HTA illustration Day 3: Sandy Morrison Sketch Day 2: Peloton Grande Arrivee Day 2: JMU Lunch Day 2: On the stand for Draft London Plan Debate & UK Gov Pavillion Day 3: Roger Zogolovitch beachcombing Day 4: RIBA & Liverpool Stand

Daily MIPIM updates reported on AJ

The journey begins.

This year I will once again attempt to defy the extraordinarily disjointed infrastructure on arrival at the Cotes D’Azure. From Nice airport most people head for the taxi rank and a100Euro ride to Cannes. Alternatively, by way of the airport car parks, a multilevel intersection and a motorway underpass, there is Nice St. Augustin station. Last year I arrived before the ticket office had opened and the vending machines appeared only to dispense season tickets. Neither are the trains all that frequent. But it is a six Euro ride that gets you to Cannes station and a five minute walk to my habitual AirBnB. So I plan to give it another go. #ChangeIsNecessary.

Arrival.

Never again. My EasyJet flight arrives at Nice terminal 2 – Twice the walking distance from Adlestrop-like Nice St. Augustin suburban station. My walk is an obstacle course of roadworks and temporary surfaces. But I take back my waspish remarks about disjointed infrastructure. The Nice authorities are building a tram line to the airport. I look forward to riding it next year.

Day 1.

A record 28 RIBA chartered practices gathered on MIPIM opening night at our regular watering hole, La Maissouniere near station squarein Cannes. The freshest amongst us had travelled by train, James Gorst arriving only slightly late direct from the station. The ‘Cannes Cannes’ contingent, had taken a whole TGV carriage from Gare de Lyon, organised by Julie Fitzsimmons of Lodestar. This sounded like the way to go, except that after ten years, they now have the 60 regulars they need. Maybe there is a waiting list? That’s not surprising as Julie organises a hamper for everyone and samples from all the wine growing regions en-route.

Stephen Hodder was amongst latecomers delayed at the Manchester launch because the normally palatial Manchester stand had been washed away in yesterday’s strong south easterly. Unabashed by this tragic start for his home city, Stephen was on top form, with projects all over the UK and proudly displaying images of his Stratford High Street project in east London, nearing completion. But the smart-phone image show-and-tell went to James Gorst for his almost complete family home in the Canadian Rockies for a wealthy venture capitalist. Venture capitalists like their architects talented and untried, explained James. No OJEU procurement problems there, then.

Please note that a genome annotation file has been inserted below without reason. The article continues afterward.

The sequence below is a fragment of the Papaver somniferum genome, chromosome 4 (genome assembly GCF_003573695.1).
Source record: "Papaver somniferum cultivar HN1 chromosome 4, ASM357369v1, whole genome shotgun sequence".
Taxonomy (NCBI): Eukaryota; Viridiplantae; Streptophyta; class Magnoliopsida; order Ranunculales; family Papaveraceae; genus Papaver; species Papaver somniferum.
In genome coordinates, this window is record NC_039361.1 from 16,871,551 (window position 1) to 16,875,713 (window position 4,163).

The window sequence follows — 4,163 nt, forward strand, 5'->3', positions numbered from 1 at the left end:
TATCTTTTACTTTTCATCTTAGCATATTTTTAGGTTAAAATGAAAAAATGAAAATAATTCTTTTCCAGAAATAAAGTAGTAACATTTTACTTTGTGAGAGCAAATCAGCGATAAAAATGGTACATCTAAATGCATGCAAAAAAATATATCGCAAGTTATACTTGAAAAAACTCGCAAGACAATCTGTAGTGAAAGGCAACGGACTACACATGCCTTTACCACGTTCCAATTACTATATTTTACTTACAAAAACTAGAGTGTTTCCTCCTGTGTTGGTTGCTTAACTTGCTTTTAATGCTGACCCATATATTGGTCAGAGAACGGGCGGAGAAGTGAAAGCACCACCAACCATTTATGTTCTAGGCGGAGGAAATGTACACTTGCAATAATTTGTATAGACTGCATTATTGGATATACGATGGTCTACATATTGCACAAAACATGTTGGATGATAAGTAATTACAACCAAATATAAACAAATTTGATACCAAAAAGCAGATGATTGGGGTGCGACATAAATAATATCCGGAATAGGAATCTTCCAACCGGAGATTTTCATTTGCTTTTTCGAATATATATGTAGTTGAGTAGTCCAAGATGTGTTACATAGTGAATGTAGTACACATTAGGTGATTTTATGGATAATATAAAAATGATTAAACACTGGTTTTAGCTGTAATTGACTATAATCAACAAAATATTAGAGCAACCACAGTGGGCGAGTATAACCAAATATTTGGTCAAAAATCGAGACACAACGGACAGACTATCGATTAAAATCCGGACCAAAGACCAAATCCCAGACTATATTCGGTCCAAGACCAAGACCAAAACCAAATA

On which subject, we start the week in a strange state of unknowing which none of us could have anticipated this time last year. Nothing is settled until its all settled, we are repeatedly told. So, unsettled about what Brexit holds we surely are. Except that there is a real esprit de corps amongst the RIBA MIPIM 2018 portfolio of practices and a sense that we should be out here creating the allegiances we will need for the future. Good to see Chris Williamson in our midst therefore, as affable and confident as ever. Emboldened by two major project wins in Australia, it’s great to have him on the case as International Vice President at RIBA, working up a strategy for Europe and beyond.

Day 2.

My first email of the day is from Linda Stevens, the excellent project manager of the RIBA delegation here, with the exciting news that I have an article featured on page 32 of the MIPIM News. Linda is a cup-half-full person. I am left wondering about the vast amount of printed verbiage around here and whoever gets to read it. I’m left reflecting fondly on my first faltering steps here 20 years ago when I brought bundles of leaflets along. This year I forgot to bring my cards and it does not seem to matter.

The London Stand is heaving so I’m spirited away to the nearby HM Government stand for a brief meeting with the Metropolitan Mayor of Liverpool, where last year RIBA opened its northern HQ on the quayside. We discuss its application as example of the ‘Urban Room’ proposed in the Farrell Review. More and more of these are popping up in cities across the UK. I opened one in Nottingham last week - much less grand, but equally impressive in its representation of collaborative local networks.

Then back to join a panel of Heather Cheesborough, Sadie Morgan and Darren Rodwell answering questions from Peter Murray on our views of the Draft London Plan. There is lots to commend it, but in particular I think architects should be celebrating the first ever published planning policy that acknowledges the importance of continuity of design through the development process. I do know of some developers who deliberately oppose this and not for the best of reasons, so I hope there has been a fulsome response in the now-closed consultation so that the measure sees the light of day.

Then on to host a lunch in one of the quiet little restaurants around the headland to the West of Cannes. I discovered these years ago when they were little more than shacks and only a few of us were foolhardy enough to venture that far from the madding crowd. But today, my guests make the long walk to talk through their reaction to the Joint memorandum of Understanding I have signed with the Presidents of RICS and CIOB, committing RIBA to work with them to build in better quality outcomes, particularly from Design and Build procurement. We have a frank and helpful discussion with directors from Engie, Keepmoat, Crest, Catalyst, Clarion and Enfield Council. Watch out for the consultation on this.